By Trevor Busch
As the community grapples with the impacts of an economic downturn, the Town of Taber will be maintaining its own stranglehold on the pocketbooks of utility consumers in 2016.
At their Sept. 28 meeting, town council voted 6-1 to retain the 2016 franchise fee rates for FortisAlberta and ATCO Gas at 20 per cent, and directed administration to inform the two utility companies of its decision, while allocating 7.5 per cent of franchise fee revenue into the Energy Conservation Capital Reserve. Coun. Randy Sparks opposed the motion without comment.
“This is my recommendation, that we stay at the current 20 per cent that we have been charging in the past, stay on path with what we’ve been doing, and continuing to do that,” said finance director Devon Wannop. “If we were to reduce the rates, that obviously means lost revenue that we’re not going to get anymore, so we’d have to figure out a way to replace that, including increased property taxes.”
The Town of Taber has franchise agreements with FortisAlberta for electricity, and ATCO Gas for natural gas. The Alberta Utilities Commission (AUC) has established maximum percentages for both franchise fees at 20 per cent, and historically the town has maintained its percentage rates at that maximum.
The premise behind franchise fees is the town is granting two private corporations the sole right to deliver electricity and gas in Taber, using town controlled roads and right of ways. ATCO and Fortis make profits as a result, while the town incurs costs. Both fees provide a significant amount of revenue to the town, with estimated franchise fee revenues for 2016 for FortisAlberta representing $1,194,550 and ATCO at $631,607. The FortisAlberta estimate for 2016 assumes an AUC approval for proposed increases to distribution and transmission rates.
In 2013, council established a capital reserve fund where 7.5 per cent of franchise fee revenue is directed into a fund to support energy conservation projects. Based on current estimates, the reserve transfer for 2016 will be approximately $136,960.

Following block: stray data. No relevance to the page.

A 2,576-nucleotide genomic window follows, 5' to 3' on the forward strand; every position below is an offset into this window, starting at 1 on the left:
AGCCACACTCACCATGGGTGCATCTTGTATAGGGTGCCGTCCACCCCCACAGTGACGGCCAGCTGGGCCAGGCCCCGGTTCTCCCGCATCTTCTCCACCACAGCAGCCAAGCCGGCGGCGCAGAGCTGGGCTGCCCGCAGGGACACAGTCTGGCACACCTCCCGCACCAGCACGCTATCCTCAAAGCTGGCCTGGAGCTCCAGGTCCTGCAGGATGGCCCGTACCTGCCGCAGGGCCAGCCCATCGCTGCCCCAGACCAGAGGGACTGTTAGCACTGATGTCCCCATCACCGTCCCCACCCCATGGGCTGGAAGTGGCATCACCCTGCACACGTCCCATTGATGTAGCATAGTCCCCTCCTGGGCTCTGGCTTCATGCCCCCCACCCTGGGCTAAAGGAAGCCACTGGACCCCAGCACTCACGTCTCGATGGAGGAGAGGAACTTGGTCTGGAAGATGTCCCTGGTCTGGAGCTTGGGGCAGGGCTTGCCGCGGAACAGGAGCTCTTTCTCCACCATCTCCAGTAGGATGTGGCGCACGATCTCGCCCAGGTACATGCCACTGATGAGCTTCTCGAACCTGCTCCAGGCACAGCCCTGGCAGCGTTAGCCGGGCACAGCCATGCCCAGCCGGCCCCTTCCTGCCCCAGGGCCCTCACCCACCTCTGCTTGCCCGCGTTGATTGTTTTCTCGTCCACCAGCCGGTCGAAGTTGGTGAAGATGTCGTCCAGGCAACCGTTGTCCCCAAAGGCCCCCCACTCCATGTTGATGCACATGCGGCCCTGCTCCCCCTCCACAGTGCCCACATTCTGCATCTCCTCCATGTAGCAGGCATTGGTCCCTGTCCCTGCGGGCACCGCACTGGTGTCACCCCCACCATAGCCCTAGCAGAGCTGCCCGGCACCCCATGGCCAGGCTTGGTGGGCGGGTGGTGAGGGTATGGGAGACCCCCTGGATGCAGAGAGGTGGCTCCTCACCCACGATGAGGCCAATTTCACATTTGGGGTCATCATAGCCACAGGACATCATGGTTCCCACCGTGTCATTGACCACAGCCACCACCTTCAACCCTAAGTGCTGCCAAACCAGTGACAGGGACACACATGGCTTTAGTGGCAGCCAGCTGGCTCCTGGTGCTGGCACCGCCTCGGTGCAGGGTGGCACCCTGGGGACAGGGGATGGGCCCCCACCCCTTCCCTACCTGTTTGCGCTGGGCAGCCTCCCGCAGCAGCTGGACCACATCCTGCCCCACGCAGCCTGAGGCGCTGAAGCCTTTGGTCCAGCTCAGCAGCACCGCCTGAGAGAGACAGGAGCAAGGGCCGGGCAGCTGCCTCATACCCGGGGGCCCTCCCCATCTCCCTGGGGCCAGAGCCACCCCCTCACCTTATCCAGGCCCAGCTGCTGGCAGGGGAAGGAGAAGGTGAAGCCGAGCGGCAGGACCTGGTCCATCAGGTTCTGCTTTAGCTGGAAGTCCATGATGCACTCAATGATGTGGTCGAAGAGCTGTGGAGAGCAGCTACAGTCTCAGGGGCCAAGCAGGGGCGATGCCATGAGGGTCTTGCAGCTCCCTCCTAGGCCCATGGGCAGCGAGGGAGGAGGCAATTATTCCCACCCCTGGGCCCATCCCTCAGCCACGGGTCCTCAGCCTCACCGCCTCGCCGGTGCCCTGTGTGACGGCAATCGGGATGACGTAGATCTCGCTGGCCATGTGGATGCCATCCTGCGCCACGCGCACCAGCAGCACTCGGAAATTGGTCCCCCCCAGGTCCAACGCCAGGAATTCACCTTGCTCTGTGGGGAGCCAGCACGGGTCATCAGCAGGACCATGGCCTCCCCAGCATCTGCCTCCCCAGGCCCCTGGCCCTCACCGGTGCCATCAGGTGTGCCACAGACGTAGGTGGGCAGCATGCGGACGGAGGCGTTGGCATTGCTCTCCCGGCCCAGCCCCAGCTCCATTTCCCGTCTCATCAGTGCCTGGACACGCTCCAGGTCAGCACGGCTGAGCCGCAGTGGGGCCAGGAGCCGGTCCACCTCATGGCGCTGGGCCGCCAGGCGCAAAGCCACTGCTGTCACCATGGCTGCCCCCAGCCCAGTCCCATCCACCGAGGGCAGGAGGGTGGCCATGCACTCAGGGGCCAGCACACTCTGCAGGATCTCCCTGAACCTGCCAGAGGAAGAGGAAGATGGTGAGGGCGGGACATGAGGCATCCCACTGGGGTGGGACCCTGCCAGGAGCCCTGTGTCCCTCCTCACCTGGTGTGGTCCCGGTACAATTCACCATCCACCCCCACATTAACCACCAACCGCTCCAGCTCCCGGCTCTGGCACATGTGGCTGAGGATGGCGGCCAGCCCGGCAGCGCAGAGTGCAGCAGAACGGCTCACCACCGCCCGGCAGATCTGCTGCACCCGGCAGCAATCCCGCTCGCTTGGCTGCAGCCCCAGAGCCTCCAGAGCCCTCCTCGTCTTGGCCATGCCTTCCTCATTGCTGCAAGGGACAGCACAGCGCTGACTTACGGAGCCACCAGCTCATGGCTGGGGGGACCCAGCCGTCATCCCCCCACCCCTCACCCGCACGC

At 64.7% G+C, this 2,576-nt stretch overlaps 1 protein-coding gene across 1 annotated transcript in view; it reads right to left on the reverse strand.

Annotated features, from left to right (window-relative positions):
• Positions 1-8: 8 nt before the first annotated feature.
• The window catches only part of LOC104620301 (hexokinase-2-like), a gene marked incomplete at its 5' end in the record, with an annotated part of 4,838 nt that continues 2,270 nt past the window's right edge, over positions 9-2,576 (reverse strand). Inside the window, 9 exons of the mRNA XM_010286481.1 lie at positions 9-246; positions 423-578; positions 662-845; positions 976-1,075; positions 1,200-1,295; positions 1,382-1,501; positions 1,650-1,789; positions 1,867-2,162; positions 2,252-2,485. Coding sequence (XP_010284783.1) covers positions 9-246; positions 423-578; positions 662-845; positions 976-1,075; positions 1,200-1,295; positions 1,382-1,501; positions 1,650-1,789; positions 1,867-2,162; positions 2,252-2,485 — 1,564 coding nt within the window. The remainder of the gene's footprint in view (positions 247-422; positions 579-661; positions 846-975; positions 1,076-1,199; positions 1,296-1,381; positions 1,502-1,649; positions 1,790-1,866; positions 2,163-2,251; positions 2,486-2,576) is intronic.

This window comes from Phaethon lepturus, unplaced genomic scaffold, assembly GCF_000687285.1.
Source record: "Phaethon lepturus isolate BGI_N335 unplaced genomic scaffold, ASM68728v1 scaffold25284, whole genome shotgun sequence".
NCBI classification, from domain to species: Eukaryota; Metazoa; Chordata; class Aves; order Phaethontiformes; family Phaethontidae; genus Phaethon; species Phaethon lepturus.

“Seeing the price of oil, and looking to the future, and seeing that we’re in a deficit for the last two quarters, and the same projected outlines for finances in the future — it doesn’t look good,” said Coun. Rick Popadynetz. “To be able to put money away now, when we have a little bit, is probably a smart thing. Previous council probably should have done this years ago. Unfortunately they haven’t, but we need to save, and learn how to use our energy more conservatively, and have a capital reserve.”
Taber is one of a handful of Alberta communities currently charging the maximum-allowable rate of 20 per cent as a franchise fee through Fortis.
Out of a list of 137 communities in 2014, only Blackfalds, Bon Accord, Breton, Calmar, High River, Morinville, Provost, Stony Plain, Thorsby and Vulcan charged a rate of franchise fee of 20 per cent. A majority of communities included on the list only charge franchise fee rates of between zero and 10 per cent.
If a percentage reduction were to be approved by town council in future, this could force the town to off-set any loss in current revenue through reduced town expenditures or increased property taxes.
Across the province, franchise fees have increasingly been criticized as a “hidden tax” by utility consumers, a “tax” which raises revenue for municipalities through charges to a resident’s utility bills and not through their property taxes.
“I feel guilty about it — people lack money,” said Mayor Henk DeVlieger. “But it’s going to be used to save money. I’m looking forward to us implementing projects to become energy efficient, because that’s where it’s supposed to go. It’s a two-edged sword. That’s how I look at it. I’m in favour of keeping it the way it is.”
According to the town’s former director of corporate services, Dale Culler, the original contract with FortisAlberta signed in 2001 (with rates effective for 2002) had a zero per cent rate of franchise fee. In 2002 (with rates effective for 2003) council of the day voted to increase the franchise fee rate to five per cent. In 2003 (with rates effective for 2004) council of the day raised the franchise fee rate to the maximum allowable 20 per cent, where it has remained for more than a decade.